Europe is not prepared to face the rapid increase in climate risks

The extreme heat, drought, forest fires and floods experienced in recent years will worsen in Europe, even under optimistic global warming scenarios, and will affect living conditions across the continent.

Oliver Thansan
Oliver Thansan
10 March 2024 Sunday 17:35
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Europe is not prepared to face the rapid increase in climate risks

The extreme heat, drought, forest fires and floods experienced in recent years will worsen in Europe, even under optimistic global warming scenarios, and will affect living conditions across the continent. The European Environment Agency (EEA) publishes for the first time the European Climate Risk Assessment (Eucra), a report that aims to "contribute to the identification of political priorities for adaptation to climate change and for sectors sensitive to climate change".

The new report highlights that the adaptation policies and measures adopted in Europe do not keep pace with the rapidly increasing risks. In many cases, incremental adaptation will not be enough. Since many of the measures implemented to improve climate resilience are long-term, urgent action may be necessary, even in the face of risks that are not yet critical.

Certain regions of Europe are at the center of multiple climate risks. Southern Europe is especially threatened by forest fires and the effects of heat and water shortages on agriculture, outdoor work and human health. Flooding, erosion and salt intrusion threaten Europe's low-lying coastal regions, particularly many densely populated cities.

The new European assessment identifies 36 important climate risks, divided into five large groups: ecosystems, food, health, infrastructure and economy and finance. More than half of the main climate risks identified in the report require immediate additional action, and eight are particularly urgent, mainly to conserve ecosystems, protect people from heat, protect people and infrastructure from floods and wildfires , and to guarantee the viability of European solidarity mechanisms, such as the European Union Solidarity Fund.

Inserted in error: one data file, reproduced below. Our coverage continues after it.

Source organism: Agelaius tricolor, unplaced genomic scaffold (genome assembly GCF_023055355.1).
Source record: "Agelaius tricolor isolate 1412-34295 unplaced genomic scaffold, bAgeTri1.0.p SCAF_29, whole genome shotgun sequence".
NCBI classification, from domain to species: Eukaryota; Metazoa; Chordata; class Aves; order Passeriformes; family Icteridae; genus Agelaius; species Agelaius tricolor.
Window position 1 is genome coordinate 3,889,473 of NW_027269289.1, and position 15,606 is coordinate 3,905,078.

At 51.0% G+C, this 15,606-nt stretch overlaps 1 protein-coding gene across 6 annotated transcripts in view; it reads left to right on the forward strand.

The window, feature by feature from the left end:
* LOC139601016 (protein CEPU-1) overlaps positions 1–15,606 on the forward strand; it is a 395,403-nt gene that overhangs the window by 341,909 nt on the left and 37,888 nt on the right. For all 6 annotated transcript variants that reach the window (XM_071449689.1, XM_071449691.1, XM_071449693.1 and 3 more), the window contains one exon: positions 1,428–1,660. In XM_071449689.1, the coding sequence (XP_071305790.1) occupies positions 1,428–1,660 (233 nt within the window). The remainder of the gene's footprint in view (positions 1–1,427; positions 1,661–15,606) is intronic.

Almost all risks included in the ecosystem group require urgent or greater action, and risks to marine and coastal ecosystems are considered especially serious. The EEA report recalls that ecosystems provide multiple services to people and, therefore, these risks have a high potential to cascade to other areas, such as food, health, infrastructure and the economy.


Risks to crops from heat and drought have already reached a critical level in southern Europe and central European countries are also at risk. In particular, prolonged droughts affecting large geographic areas pose a significant threat to crops, food security and drinking water supplies. As part of the solution, a partial replacement of animal-based proteins with sustainably grown plant-based proteins would reduce water consumption in agriculture and dependence on imported feed.


Heat is the most serious and urgent climate risk factor for human health. The population at greatest risk are specific groups such as outdoor workers exposed to extreme heat, older people and people living in substandard housing, in areas with a strong urban heat island effect or with inadequate access to refrigeration. Many tools aimed at reducing climate health risks lie outside the scope of traditional health policies, such as urban planning, building regulations and labor laws.


More frequent and extreme weather events increase risks to Europe's built-up environment and critical services such as energy, water and transport. Although coastal flood risks have been relatively well managed in Europe, rising sea levels and changes in storm patterns can have devastating impacts on people, infrastructure and economic activities. In southern Europe, heat and droughts pose significant risks to energy production, transmission and demand. Residential buildings must also adapt to rising temperatures.

Economy and Finance

Europe's economy and financial system face many climate risks. For example, extreme weather events can cause insurance premiums to rise, put real estate assets and mortgage payments at risk, and increase government spending and borrowing costs. The viability of the EU Solidarity Fund is already seriously threatened due to the cost of floods and forest fires in recent years. Worsening climate impacts may also increase the differentials that private insurance must cover and contribute to making low-income households more vulnerable.

The European Union as a whole and its member states, each in turn, have made "considerable progress in understanding the climate risks they face and in their preparation to confront them," indicates the evaluation commissioned by . National climate risk assessments are increasingly used to inform the development of adaptation policies. However, the preparation of societies is insufficient, as the implementation of policies lags behind the rapid increase in risk levels.

Most of the main climate risks identified in the report are considered to be "co-owned" by the EU, its Member States or other levels of government. In order to address and reduce climate risks in Europe, the EEA assessment underlines that the EU and its Member States must work together and also ensure the involvement of regional and local administrations, especially where urgent action is required. and coordinated.

There remain numerous gaps in knowledge of the main climate risks identified in the EEA report. "The EU can play a key role in improving knowledge about climate risks and risk ownership, and how to address them through legislation, appropriate governance structures, monitoring, financing and technical support," according to stated in the report. This new knowledge would also constitute a fundamental contribution to follow up on the European Climate Risk Assessment.